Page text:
Search Results

You are looking at 111 - 120 of 8,185 items for :

  • "activities" x
Clear All
Restricted access

Sharon E. Taverno Ross

This paper provides an overview of the growing U.S. Latino population, the obesity disparity experienced by this population, and the role of parents and physical activity in promoting a healthy weight status in Latino preschool children. The main portion of this paper reviews seven intervention

Restricted access

Thomas A. Perks

Commonsense understandings of physical activity would have us believe that as we age, we become progressively less physically active perhaps due to a number of life factors, such as leaving school, starting or maintaining a career, becoming a parent, or declines in health. In addition, the

Restricted access

Jeremy A. Steeves, Catrine Tudor-Locke, Rachel A. Murphy, George A. King, Eugene C. Fitzhugh, David R. Bassett, Dane Van Domelen, John M. Schuna Jr and Tamara B. Harris

Regular participation in physical activity (PA) lowers the risk of many diseases, 1 – 3 while large amounts of sedentary time (4 or more hours of TV per day), specifically sitting, have been associated with increased risk for many negative health outcomes. 4 , 5 Considering 30% of US adults in

Restricted access

Tina Smith, Sue Reeves, Lewis G. Halsey, Jörg Huber and Jin Luo

decrease in physical activity has been shown to have an inverse relationship with body mass. 3 , 4 Furthermore, obese people who undertake more physical activity have been shown to be metabolically healthier than their less active counterparts. 5 , 6 It is still unclear as to the effects of being

Restricted access

Gregory J. Welk

Accurate estimates of physical activity are needed to advance research in many areas of kinesiology, as well as for a range of public health applications. While considerable progress has been made in methods over the years, each stride forward seems to come with a few half-steps backward. The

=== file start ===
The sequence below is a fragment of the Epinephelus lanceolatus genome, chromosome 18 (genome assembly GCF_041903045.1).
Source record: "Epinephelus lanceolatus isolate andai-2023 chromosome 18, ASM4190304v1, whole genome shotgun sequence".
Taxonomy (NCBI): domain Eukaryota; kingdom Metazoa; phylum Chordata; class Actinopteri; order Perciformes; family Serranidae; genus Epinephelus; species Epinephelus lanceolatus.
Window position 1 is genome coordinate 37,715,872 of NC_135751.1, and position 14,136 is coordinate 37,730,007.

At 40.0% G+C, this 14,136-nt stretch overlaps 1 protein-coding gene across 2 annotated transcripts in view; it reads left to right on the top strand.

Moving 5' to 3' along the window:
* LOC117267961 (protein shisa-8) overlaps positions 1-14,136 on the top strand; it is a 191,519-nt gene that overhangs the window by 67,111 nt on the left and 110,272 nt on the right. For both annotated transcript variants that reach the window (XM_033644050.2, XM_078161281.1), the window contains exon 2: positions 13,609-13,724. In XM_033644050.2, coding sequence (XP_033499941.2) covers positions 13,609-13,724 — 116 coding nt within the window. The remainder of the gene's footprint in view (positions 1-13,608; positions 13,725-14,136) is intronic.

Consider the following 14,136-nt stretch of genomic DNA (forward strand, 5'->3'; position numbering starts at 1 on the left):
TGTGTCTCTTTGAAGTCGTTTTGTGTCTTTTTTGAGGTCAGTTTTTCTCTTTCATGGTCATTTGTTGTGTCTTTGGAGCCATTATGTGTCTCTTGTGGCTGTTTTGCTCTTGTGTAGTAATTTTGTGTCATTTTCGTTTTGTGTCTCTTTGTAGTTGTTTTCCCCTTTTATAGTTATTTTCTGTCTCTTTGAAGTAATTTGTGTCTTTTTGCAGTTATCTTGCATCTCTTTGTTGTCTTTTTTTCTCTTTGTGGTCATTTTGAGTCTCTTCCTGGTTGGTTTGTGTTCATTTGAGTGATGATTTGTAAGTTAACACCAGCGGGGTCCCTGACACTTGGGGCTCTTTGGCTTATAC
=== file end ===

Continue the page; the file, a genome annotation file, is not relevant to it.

Open access

E. Kipling Webster, Leah E. Robinson and Danielle D. Wadsworth

Physical activity in early childhood is a critical aspect of healthy development. 1 Evidence has shown that physical activity levels and sedentary behaviors track throughout childhood 2 ; therefore, integrating appropriate physical activity habits at an early age may promote and sustain future

Restricted access

Shannon S.C. Herrick and Lindsay R. Duncan

; Fredriksen-Goldsen, Kim, & Barkan, 2011 ; Institute of Medicine Committee on Lesbian, Gay, Bisexual, and Transgender Health, 2011 ). Many of the chronic diseases being diagnosed differentially across LGBTQ+ communities can be prevented or mitigated through regular engagement with physical activity. However

Restricted access

Lia Grego Muniz de Araújo, Bruna Camilo Turi, Bruna Locci, Camila Angélica Asahi Mesquita, Natália Bonicontro Fonsati and Henrique Luiz Monteiro

arrival of new technological options replaced traditional activities involving physical effort, supporting the sedentary lifestyle. 3 , 4 The time spent in sedentary activities, such as television (TV), video games, computers, and cell phones, is considered a public health problem because of its

Restricted access

Rawan Hashem, Juan P. Rey-López, Mark Hamer, Anne McMunn, Peter H. Whincup, Christopher G. Owen, Alex Rowlands and Emmanuel Stamatakis

Lifestyle in modern industrialized societies is characterized by a pandemic of physical inactivity and the wide use of technology-based sedentary behaviors. For example, in a large survey, 80% of adolescents (13–15 y) were found to not meet physical activity (PA) recommendations [1 h/d of moderate

Restricted access

Zakkoyya H. Lewis, Kyriakos S. Markides, Kenneth J. Ottenbacher and Soham Al Snih

A minimum of 150 minutes of moderate aerobic activity a week and muscle-strengthening exercises twice a week is the current public health guideline to maintain and improve health. 1 , 2 Strong evidence exists that shows a dose–response relationship between the volume of physical activity (PA) and